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Writing an artist's statement: one approach

Collect information

Learn as much as you can about who will be reading your statement.

For example:

  • What type of art does the gallery usually display?
  • What do viewers who frequent this gallery expect in display material?
  • What are the criteria for awarding the grant?

Generate ideas

Take time to explore different ideas from different perspectives. This is often the best way to discover something that will make your statement stand out from those of other competing artists so that you and your work will be selected for the show or for the grant.

Brainstorm ideas about the person(s) who will read your statement:

  • What do they already know?
  • What do they need to know?
  • What is their bias or attitude to you and your work?

Freewrite about

  • The appearance of your work.  Describe it through the eyes of a viewer to the gallery
  • On the impression your work may have on a viewer. Describe their positive and negative thoughts and reactions.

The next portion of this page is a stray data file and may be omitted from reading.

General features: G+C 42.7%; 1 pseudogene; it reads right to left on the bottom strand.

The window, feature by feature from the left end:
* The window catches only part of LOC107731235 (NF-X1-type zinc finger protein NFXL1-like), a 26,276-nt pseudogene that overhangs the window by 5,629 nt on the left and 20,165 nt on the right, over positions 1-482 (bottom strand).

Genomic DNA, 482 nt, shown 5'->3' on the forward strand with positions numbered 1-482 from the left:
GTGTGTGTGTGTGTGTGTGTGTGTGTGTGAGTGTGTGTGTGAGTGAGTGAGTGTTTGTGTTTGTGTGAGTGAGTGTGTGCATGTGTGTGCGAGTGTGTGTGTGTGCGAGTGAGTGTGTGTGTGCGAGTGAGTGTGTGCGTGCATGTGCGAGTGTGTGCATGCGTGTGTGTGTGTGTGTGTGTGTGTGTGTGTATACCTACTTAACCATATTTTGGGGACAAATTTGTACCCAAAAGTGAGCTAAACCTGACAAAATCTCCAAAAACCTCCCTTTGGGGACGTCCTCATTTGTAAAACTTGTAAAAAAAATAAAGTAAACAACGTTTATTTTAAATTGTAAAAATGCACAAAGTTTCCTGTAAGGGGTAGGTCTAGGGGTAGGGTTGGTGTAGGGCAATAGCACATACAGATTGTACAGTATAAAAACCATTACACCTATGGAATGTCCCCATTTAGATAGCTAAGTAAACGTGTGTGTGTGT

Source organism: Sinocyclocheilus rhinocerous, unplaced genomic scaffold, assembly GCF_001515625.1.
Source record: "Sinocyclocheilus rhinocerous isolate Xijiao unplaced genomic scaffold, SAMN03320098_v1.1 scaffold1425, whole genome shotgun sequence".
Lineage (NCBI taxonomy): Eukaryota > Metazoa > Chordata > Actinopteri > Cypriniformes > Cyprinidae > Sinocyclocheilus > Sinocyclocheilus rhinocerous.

• What you, would say in response to these thoughts, especially the negative ones.
  • How you came to produce these pieces and why they are important to you.  Include personal stories or theory if you wish

Make a plan    

First, clarify your purpose by asking yourself: What do you want to happen or have the reader think as a result? For example, “I want to convince the gallery to show my paintings because they fit with the context of other shows in this gallery.”     

Next, organize your ideas in chunks of information that will answer your reader’s main questions and help you achieve your purpose. For the purpose above, you would need to show how your paintings fit with others in the gallery. Sketch out a possible plan for your statement.

Write a quick draft

Write quickly as if you were talking to your reader(s). Imagine yourself answering their questions. If there are parts of your freewriting that you particularly like, incorporate them into your Statement.

Revise and edit

Leave your statement for a few days and then have another look at it. Read it out loud to see how it sounds. Revise if necessary to make your ideas clear and to avoid repetition. Check the organization of your ideas to make sure similar ones are chunked together in different paragraphs.

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